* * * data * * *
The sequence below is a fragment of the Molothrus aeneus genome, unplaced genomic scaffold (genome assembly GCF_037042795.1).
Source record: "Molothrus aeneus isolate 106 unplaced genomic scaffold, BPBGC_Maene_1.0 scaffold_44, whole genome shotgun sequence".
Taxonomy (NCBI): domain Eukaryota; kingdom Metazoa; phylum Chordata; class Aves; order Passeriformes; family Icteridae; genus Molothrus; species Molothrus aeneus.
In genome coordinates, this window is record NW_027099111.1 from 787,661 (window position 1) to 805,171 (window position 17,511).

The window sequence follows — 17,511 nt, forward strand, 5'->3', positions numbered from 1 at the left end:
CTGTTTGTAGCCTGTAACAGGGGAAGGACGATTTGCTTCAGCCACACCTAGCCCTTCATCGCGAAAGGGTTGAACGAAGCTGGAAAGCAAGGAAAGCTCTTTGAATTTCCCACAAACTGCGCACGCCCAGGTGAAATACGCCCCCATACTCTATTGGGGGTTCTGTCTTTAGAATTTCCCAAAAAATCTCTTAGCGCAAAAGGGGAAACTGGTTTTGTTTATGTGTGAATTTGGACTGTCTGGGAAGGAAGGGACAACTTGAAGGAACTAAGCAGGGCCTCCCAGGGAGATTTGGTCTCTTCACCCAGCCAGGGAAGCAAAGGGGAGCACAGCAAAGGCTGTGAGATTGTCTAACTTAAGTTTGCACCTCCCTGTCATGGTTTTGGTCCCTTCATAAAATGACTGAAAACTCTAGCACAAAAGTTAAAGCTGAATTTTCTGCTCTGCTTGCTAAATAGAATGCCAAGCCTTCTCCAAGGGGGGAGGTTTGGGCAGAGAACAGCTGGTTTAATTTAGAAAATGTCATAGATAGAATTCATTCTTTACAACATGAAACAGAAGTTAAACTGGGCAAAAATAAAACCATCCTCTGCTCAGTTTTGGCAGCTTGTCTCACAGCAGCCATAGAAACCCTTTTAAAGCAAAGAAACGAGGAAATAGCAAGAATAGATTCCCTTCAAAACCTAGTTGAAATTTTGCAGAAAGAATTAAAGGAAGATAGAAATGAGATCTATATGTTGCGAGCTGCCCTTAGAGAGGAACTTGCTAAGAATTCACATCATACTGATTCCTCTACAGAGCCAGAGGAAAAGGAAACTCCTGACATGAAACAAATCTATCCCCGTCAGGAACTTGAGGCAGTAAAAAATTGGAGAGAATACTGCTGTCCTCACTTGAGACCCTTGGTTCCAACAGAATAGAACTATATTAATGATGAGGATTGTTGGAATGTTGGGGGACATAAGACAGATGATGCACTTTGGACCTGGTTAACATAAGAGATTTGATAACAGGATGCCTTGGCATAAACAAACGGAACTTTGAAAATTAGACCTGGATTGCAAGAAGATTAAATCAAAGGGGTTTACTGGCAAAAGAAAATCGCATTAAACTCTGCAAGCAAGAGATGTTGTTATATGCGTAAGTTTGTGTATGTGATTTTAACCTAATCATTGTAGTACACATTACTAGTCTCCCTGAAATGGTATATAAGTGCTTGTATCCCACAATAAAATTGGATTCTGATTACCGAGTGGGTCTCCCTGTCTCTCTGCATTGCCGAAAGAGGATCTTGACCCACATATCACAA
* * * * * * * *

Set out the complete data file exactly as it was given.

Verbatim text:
The sequence below is a fragment of the Molothrus aeneus genome, unplaced genomic scaffold (genome assembly GCF_037042795.1).
Source record: "Molothrus aeneus isolate 106 unplaced genomic scaffold, BPBGC_Maene_1.0 scaffold_44, whole genome shotgun sequence".
Taxonomy (NCBI): domain Eukaryota; kingdom Metazoa; phylum Chordata; class Aves; order Passeriformes; family Icteridae; genus Molothrus; species Molothrus aeneus.
In genome coordinates, this window is record NW_027099111.1 from 787,661 (window position 1) to 805,171 (window position 17,511).

The window sequence follows — 17,511 nt, forward strand, 5'->3', positions numbered from 1 at the left end:
CTGTTTGTAGCCTGTAACAGGGGAAGGACGATTTGCTTCAGCCACACCTAGCCCTTCATCGCGAAAGGGTTGAACGAAGCTGGAAAGCAAGGAAAGCTCTTTGAATTTCCCACAAACTGCGCACGCCCAGGTGAAATACGCCCCCATACTCTATTGGGGGTTCTGTCTTTAGAATTTCCCAAAAAATCTCTTAGCGCAAAAGGGGAAACTGGTTTTGTTTATGTGTGAATTTGGACTGTCTGGGAAGGAAGGGACAACTTGAAGGAACTAAGCAGGGCCTCCCAGGGAGATTTGGTCTCTTCACCCAGCCAGGGAAGCAAAGGGGAGCACAGCAAAGGCTGTGAGATTGTCTAACTTAAGTTTGCACCTCCCTGTCATGGTTTTGGTCCCTTCATAAAATGACTGAAAACTCTAGCACAAAAGTTAAAGCTGAATTTTCTGCTCTGCTTGCTAAATAGAATGCCAAGCCTTCTCCAAGGGGGGAGGTTTGGGCAGAGAACAGCTGGTTTAATTTAGAAAATGTCATAGATAGAATTCATTCTTTACAACATGAAACAGAAGTTAAACTGGGCAAAAATAAAACCATCCTCTGCTCAGTTTTGGCAGCTTGTCTCACAGCAGCCATAGAAACCCTTTTAAAGCAAAGAAACGAGGAAATAGCAAGAATAGATTCCCTTCAAAACCTAGTTGAAATTTTGCAGAAAGAATTAAAGGAAGATAGAAATGAGATCTATATGTTGCGAGCTGCCCTTAGAGAGGAACTTGCTAAGAATTCACATCATACTGATTCCTCTACAGAGCCAGAGGAAAAGGAAACTCCTGACATGAAACAAATCTATCCCCGTCAGGAACTTGAGGCAGTAAAAAATTGGAGAGAATACTGCTGTCCTCACTTGAGACCCTTGGTTCCAACAGAATAGAACTATATTAATGATGAGGATTGTTGGAATGTTGGGGGACATAAGACAGATGATGCACTTTGGACCTGGTTAACATAAGAGATTTGATAACAGGATGCCTTGGCATAAACAAACGGAACTTTGAAAATTAGACCTGGATTGCAAGAAGATTAAATCAAAGGGGTTTACTGGCAAAAGAAAATCGCATTAAACTCTGCAAGCAAGAGATGTTGTTATATGCGTAAGTTTGTGTATGTGATTTTAACCTAATCATTGTAGTACACATTACTAGTCTCCCTGAAATGGTATATAAGTGCTTGTATCCCACAATAAAATTGGATTCTGATTACCGAGTGGGTCTCCCTGTCTCTCTGCATTGCCGAAAGAGGATCTTGACCCACATATCACAA